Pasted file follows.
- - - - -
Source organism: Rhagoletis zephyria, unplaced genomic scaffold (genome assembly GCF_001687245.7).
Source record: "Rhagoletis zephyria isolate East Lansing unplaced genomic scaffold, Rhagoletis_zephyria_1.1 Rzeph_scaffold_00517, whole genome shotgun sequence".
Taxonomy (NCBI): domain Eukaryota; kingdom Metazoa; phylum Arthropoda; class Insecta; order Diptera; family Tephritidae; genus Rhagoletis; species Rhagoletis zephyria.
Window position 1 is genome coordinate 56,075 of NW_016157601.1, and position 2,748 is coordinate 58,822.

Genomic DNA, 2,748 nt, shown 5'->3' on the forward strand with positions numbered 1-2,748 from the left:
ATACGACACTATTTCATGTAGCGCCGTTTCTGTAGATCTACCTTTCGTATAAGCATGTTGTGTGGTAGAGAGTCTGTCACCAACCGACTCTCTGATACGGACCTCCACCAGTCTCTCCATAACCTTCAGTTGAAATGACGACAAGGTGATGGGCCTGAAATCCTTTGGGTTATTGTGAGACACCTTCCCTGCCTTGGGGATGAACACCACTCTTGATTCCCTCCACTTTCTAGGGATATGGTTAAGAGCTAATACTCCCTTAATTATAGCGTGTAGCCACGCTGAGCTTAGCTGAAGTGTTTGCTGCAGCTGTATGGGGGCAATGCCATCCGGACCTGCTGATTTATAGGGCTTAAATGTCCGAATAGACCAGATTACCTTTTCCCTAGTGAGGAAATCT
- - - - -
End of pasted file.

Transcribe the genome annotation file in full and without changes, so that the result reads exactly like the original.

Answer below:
Source organism: Rhagoletis zephyria, unplaced genomic scaffold (genome assembly GCF_001687245.7).
Source record: "Rhagoletis zephyria isolate East Lansing unplaced genomic scaffold, Rhagoletis_zephyria_1.1 Rzeph_scaffold_00517, whole genome shotgun sequence".
Taxonomy (NCBI): domain Eukaryota; kingdom Metazoa; phylum Arthropoda; class Insecta; order Diptera; family Tephritidae; genus Rhagoletis; species Rhagoletis zephyria.
Window position 1 is genome coordinate 56,075 of NW_016157601.1, and position 2,748 is coordinate 58,822.

Genomic DNA, 2,748 nt, shown 5'->3' on the forward strand with positions numbered 1-2,748 from the left:
ATACGACACTATTTCATGTAGCGCCGTTTCTGTAGATCTACCTTTCGTATAAGCATGTTGTGTGGTAGAGAGTCTGTCACCAACCGACTCTCTGATACGGACCTCCACCAGTCTCTCCATAACCTTCAGTTGAAATGACGACAAGGTGATGGGCCTGAAATCCTTTGGGTTATTGTGAGACACCTTCCCTGCCTTGGGGATGAACACCACTCTTGATTCCCTCCACTTTCTAGGGATATGGTTAAGAGCTAATACTCCCTTAATTATAGCGTGTAGCCACGCTGAGCTTAGCTGAAGTGTTTGCTGCAGCTGTATGGGGGCAATGCCATCCGGACCTGCTGATTTATAGGGCTTAAATGTCCGAATAGACCAGATTACCTTTTCCCTAGTGAGGAAATCT